Word of the Day: Povața

What with the cold rain and my nostalgic look at the past yesterday, I must admit I found myself listening to a lot of sentimental Romanian music.

One of the songs on my playlist was Cu bani nu cumperi ani, the linked version sung by Nicolae Guta although it’s not a manele song but rather a kind of Romanian ballad, sad, sweet and about the lessons we learn in life.

In that song I heard an old word I haven’t heard in a while, namely povața, unique in the fact that it comes originally from Polish (although the DEX uses an archaic form, the modern spelling for the source word would be przodownik).

But what does this word mean?

To illustrate, I thought I’d translate the chorus of the song:

Romanian Literal English Normal English
N-am de gand sa alerg o viata No I have of thought to run a life I have no desire to hustle my whole life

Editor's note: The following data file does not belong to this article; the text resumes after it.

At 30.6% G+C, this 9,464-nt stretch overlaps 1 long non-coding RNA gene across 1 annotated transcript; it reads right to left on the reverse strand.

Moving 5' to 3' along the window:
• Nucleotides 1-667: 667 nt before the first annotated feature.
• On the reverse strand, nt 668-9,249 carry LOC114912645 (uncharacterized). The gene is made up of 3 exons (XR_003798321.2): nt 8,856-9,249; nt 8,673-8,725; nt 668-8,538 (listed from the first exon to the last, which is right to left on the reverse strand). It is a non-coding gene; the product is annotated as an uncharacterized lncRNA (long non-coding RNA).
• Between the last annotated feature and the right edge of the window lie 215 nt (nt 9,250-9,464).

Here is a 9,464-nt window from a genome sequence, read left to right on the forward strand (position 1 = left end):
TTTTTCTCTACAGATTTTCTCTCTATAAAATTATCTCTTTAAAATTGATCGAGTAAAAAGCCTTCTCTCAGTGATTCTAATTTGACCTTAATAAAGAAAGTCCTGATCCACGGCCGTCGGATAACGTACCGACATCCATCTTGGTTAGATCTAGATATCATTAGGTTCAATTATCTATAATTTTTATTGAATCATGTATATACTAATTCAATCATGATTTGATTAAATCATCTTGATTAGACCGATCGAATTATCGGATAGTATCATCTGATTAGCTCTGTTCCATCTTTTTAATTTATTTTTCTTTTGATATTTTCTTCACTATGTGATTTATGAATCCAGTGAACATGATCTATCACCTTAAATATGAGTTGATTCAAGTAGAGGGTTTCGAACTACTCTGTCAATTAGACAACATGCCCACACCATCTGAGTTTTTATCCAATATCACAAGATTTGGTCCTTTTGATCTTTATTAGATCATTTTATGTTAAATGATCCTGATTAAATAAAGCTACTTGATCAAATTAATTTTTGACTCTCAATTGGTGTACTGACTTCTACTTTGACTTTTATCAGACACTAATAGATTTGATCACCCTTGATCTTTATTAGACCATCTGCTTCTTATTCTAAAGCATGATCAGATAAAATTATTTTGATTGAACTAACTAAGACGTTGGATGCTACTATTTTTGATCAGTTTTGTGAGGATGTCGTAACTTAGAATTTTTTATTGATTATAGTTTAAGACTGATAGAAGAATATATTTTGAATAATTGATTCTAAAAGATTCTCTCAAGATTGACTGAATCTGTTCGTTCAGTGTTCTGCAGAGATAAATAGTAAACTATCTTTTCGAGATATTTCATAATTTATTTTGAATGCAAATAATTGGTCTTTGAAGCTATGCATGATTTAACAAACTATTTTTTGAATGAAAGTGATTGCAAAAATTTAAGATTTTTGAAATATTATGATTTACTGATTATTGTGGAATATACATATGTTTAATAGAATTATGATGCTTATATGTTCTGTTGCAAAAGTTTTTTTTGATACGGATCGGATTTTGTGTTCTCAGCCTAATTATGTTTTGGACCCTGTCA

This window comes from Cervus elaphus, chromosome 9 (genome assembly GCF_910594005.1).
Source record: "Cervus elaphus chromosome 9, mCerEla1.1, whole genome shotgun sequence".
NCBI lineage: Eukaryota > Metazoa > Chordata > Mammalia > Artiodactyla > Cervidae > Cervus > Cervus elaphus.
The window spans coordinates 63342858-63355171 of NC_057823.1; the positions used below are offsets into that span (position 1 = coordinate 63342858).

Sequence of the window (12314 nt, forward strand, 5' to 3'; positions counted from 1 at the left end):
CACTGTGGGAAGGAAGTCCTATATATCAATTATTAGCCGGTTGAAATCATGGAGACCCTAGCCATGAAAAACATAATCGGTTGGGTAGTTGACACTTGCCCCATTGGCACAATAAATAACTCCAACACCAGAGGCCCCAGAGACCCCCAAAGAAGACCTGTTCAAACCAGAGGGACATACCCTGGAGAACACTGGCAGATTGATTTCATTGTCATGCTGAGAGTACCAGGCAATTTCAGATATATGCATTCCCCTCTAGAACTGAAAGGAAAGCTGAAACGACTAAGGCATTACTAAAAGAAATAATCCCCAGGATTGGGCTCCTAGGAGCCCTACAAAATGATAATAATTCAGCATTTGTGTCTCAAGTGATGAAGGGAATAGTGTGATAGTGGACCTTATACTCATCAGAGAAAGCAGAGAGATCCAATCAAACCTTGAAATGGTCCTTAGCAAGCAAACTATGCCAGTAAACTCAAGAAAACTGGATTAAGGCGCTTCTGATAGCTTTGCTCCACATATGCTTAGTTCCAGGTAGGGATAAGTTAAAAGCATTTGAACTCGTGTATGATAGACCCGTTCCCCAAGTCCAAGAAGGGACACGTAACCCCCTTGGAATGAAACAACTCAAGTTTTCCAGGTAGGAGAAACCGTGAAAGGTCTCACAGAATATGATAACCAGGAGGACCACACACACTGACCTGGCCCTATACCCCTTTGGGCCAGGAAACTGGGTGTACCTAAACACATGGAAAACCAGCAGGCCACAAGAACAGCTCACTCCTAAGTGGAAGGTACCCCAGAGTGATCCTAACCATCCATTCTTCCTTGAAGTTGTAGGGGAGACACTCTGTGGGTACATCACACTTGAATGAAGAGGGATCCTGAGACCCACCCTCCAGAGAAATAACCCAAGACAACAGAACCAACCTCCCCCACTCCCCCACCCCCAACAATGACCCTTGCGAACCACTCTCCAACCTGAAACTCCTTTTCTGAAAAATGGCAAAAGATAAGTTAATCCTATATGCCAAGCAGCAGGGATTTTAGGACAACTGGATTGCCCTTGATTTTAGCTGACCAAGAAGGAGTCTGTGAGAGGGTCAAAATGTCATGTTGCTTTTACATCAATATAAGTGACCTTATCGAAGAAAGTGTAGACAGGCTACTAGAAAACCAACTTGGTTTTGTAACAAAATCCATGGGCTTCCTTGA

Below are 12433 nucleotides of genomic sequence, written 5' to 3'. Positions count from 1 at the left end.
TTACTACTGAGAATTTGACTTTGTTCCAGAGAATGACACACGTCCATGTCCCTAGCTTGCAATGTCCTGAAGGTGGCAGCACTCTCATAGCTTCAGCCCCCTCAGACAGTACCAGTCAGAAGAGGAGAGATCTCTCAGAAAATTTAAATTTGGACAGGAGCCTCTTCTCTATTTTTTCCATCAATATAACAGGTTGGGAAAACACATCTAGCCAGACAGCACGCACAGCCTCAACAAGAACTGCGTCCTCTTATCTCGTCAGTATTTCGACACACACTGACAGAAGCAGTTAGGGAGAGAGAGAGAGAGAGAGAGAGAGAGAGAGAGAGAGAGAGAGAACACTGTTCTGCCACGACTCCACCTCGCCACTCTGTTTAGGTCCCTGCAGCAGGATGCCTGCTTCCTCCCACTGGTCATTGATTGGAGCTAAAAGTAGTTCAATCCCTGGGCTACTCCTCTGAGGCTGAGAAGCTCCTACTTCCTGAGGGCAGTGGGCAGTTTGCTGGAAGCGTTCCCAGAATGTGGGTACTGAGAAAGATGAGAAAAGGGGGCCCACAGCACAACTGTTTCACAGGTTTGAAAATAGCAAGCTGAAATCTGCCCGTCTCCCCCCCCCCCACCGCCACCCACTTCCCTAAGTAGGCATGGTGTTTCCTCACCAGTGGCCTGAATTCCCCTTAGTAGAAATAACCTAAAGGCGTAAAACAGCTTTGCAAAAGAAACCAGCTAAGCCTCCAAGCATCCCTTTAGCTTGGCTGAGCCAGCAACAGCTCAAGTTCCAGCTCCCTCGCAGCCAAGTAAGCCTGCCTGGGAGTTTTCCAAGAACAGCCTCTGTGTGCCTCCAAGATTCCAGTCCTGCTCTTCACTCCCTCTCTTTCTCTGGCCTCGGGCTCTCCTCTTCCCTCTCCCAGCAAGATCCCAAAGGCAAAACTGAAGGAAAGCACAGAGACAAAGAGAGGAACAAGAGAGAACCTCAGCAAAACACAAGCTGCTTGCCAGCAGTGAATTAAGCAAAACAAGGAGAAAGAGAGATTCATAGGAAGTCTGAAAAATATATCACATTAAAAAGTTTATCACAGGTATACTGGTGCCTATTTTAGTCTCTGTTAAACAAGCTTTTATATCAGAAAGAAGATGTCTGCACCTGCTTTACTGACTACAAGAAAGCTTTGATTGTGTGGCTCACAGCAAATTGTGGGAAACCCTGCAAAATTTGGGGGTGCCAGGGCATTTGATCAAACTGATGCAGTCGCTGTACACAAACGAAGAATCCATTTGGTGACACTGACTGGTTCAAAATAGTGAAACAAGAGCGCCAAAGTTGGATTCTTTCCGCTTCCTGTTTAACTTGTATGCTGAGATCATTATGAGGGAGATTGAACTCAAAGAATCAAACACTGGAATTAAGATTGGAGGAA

Ca nebunul dupa bani Like the crazy after money In the crazy pursuit of money
Din batrani este o povața From old people is an advice The elderly have a wise saying
Cu banii nu cumperi ani With the monies no you buy years That all the money in the world can’t buy more time

Obviously it’s a little more concise in the original Romanian ;)

I think most people are more familiar with the word sfat for “advice” or “counsel”. The word povața has a slightly different connotation, originally from a Polish word meaning “leader” but used generally today (in Romanian) to mean well-meaning advice from an elder, particularly one’s parents.

So while your friend might give you some good sfaturi (advice), your parents and grandparents might give you povețe, or relate to you (hopefully) wise advice or counsel that they’ve learned through experience.

If you’re interested, the rest of the lyrics can be found here.